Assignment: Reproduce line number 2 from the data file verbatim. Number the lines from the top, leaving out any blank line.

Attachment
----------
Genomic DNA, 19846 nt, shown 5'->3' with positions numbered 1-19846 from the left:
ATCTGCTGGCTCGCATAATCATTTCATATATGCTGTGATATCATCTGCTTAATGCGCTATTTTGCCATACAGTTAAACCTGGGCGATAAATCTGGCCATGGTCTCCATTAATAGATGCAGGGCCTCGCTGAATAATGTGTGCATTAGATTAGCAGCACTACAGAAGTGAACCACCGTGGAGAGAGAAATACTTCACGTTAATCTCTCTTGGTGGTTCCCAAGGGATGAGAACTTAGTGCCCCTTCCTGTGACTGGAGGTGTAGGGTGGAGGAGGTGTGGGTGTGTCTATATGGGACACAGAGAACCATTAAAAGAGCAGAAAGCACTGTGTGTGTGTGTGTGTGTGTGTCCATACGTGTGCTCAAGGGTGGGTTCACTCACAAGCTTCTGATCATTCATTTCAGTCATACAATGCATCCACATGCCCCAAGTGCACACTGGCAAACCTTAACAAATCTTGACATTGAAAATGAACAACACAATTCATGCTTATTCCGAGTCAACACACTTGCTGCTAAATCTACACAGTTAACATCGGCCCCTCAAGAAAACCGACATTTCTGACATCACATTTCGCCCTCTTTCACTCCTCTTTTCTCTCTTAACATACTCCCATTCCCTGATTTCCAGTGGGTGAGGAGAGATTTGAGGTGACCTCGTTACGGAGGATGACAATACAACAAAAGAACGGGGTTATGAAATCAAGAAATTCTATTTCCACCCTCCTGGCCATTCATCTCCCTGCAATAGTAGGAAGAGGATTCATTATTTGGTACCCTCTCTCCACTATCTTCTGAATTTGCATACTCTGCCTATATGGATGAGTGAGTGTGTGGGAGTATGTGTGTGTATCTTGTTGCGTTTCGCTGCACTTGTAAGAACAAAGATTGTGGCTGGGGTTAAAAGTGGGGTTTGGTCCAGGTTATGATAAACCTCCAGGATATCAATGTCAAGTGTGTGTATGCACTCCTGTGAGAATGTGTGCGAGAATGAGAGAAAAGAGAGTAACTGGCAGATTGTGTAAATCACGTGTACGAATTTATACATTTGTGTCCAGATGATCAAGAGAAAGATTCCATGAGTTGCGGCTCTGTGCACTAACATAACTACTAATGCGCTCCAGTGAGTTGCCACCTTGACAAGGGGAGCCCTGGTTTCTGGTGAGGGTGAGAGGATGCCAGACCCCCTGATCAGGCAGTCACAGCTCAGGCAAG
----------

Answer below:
ATCTGCTGGCTCGCATAATCATTTCATATATGCTGTGATATCATCTGCTTAATGCGCTATTTTGCCATACAGTTAAACCTGGGCGATAAATCTGGCCATGGTCTCCATTAATAGATGCAGGGCCTCGCTGAATAATGTGTGCATTAGATTAGCAGCACTACAGAAGTGAACCACCGTGGAGAGAGAAATACTTCACGTTAATCTCTCTTGGTGGTTCCCAAGGGATGAGAACTTAGTGCCCCTTCCTGTGACTGGAGGTGTAGGGTGGAGGAGGTGTGGGTGTGTCTATATGGGACACAGAGAACCATTAAAAGAGCAGAAAGCACTGTGTGTGTGTGTGTGTGTGTGTCCATACGTGTGCTCAAGGGTGGGTTCACTCACAAGCTTCTGATCATTCATTTCAGTCATACAATGCATCCACATGCCCCAAGTGCACACTGGCAAACCTTAACAAATCTTGACATTGAAAATGAACAACACAATTCATGCTTATTCCGAGTCAACACACTTGCTGCTAAATCTACACAGTTAACATCGGCCCCTCAAGAAAACCGACATTTCTGACATCACATTTCGCCCTCTTTCACTCCTCTTTTCTCTCTTAACATACTCCCATTCCCTGATTTCCAGTGGGTGAGGAGAGATTTGAGGTGACCTCGTTACGGAGGATGACAATACAACAAAAGAACGGGGTTATGAAATCAAGAAATTCTATTTCCACCCTCCTGGCCATTCATCTCCCTGCAATAGTAGGAAGAGGATTCATTATTTGGTACCCTCTCTCCACTATCTTCTGAATTTGCATACTCTGCCTATATGGATGAGTGAGTGTGTGGGAGTATGTGTGTGTATCTTGTTGCGTTTCGCTGCACTTGTAAGAACAAAGATTGTGGCTGGGGTTAAAAGTGGGGTTTGGTCCAGGTTATGATAAACCTCCAGGATATCAATGTCAAGTGTGTGTATGCACTCCTGTGAGAATGTGTGCGAGAATGAGAGAAAAGAGAGTAACTGGCAGATTGTGTAAATCACGTGTACGAATTTATACATTTGTGTCCAGATGATCAAGAGAAAGATTCCATGAGTTGCGGCTCTGTGCACTAACATAACTACTAATGCGCTCCAGTGAGTTGCCACCTTGACAAGGGGAGCCCTGGTTTCTGGTGAGGGTGAGAGGATGCCAGACCCCCTGATCAGGCAGTCACAGCTCAGGCAAG